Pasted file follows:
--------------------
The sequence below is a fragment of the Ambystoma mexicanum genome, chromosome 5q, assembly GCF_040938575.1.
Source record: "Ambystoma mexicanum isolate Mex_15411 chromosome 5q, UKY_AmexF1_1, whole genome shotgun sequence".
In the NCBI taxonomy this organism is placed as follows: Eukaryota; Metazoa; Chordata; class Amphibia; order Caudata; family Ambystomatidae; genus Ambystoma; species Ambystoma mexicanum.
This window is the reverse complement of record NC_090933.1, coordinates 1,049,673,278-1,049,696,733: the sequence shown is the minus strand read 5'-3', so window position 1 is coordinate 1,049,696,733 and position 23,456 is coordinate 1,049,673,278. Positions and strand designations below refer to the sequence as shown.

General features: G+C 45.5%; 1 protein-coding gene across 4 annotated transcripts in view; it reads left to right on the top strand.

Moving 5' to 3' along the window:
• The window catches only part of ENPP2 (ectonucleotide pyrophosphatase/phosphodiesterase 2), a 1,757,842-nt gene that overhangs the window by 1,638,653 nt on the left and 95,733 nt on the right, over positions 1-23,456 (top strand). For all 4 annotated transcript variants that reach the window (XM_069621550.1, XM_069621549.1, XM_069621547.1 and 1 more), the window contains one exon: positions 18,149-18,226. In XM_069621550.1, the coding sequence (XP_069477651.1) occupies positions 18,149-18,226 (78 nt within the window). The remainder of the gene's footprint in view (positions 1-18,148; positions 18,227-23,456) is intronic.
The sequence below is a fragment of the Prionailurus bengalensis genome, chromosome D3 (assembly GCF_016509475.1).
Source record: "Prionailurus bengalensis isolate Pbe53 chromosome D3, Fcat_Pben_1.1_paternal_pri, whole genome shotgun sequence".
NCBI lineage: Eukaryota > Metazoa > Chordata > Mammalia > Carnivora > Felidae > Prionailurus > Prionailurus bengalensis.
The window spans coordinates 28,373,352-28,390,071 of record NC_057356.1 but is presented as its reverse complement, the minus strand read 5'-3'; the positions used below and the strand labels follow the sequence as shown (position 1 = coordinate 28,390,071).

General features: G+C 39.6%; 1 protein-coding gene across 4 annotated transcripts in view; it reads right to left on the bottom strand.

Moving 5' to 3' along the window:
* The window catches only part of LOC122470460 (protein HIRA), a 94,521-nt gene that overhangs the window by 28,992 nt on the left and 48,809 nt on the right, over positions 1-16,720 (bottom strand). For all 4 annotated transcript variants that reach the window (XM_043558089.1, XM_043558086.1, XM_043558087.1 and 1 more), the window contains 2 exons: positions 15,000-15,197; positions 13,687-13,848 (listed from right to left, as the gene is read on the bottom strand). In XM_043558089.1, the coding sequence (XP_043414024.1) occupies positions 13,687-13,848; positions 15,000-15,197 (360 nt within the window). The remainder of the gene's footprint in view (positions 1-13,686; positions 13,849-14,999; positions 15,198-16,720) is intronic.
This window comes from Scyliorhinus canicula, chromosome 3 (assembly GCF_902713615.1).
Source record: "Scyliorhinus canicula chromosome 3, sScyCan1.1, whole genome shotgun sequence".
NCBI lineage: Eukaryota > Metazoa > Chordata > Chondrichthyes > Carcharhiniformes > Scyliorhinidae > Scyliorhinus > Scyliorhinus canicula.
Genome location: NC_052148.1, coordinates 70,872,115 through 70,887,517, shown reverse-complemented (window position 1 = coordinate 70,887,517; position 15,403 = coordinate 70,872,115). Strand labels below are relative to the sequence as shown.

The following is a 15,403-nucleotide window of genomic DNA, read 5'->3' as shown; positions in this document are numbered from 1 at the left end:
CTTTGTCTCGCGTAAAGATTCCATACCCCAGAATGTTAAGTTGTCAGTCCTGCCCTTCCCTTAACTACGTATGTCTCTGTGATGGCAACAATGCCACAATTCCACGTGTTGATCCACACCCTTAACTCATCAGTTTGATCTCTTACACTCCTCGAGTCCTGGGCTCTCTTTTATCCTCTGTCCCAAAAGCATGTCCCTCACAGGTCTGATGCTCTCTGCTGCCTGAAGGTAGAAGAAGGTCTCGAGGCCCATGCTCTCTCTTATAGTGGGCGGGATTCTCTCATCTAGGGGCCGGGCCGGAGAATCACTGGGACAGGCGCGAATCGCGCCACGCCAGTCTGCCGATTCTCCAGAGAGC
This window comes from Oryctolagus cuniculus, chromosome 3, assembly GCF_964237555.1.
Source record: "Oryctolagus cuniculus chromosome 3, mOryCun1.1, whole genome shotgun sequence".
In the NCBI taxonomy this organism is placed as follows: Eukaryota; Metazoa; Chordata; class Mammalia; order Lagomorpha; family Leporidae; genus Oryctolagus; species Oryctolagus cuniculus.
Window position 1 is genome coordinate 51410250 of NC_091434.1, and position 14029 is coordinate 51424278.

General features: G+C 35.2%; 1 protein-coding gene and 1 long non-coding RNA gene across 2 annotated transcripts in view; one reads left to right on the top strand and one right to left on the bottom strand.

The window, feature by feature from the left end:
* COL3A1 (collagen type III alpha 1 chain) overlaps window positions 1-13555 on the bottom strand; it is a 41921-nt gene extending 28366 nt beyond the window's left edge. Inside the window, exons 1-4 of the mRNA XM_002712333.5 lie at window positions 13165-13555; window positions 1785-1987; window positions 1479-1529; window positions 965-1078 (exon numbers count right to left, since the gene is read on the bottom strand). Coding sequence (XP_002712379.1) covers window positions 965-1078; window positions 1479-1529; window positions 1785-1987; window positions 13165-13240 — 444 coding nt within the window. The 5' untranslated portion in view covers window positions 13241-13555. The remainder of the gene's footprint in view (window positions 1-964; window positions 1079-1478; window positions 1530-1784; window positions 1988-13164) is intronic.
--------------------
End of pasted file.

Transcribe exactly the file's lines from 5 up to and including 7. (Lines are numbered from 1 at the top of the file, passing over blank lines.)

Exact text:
General features: G+C 45.5%; 1 protein-coding gene across 4 annotated transcripts in view; it reads left to right on the top strand.

Moving 5' to 3' along the window:
• The window catches only part of ENPP2 (ectonucleotide pyrophosphatase/phosphodiesterase 2), a 1,757,842-nt gene that overhangs the window by 1,638,653 nt on the left and 95,733 nt on the right, over positions 1-23,456 (top strand). For all 4 annotated transcript variants that reach the window (XM_069621550.1, XM_069621549.1, XM_069621547.1 and 1 more), the window contains one exon: positions 18,149-18,226. In XM_069621550.1, the coding sequence (XP_069477651.1) occupies positions 18,149-18,226 (78 nt within the window). The remainder of the gene's footprint in view (positions 1-18,148; positions 18,227-23,456) is intronic.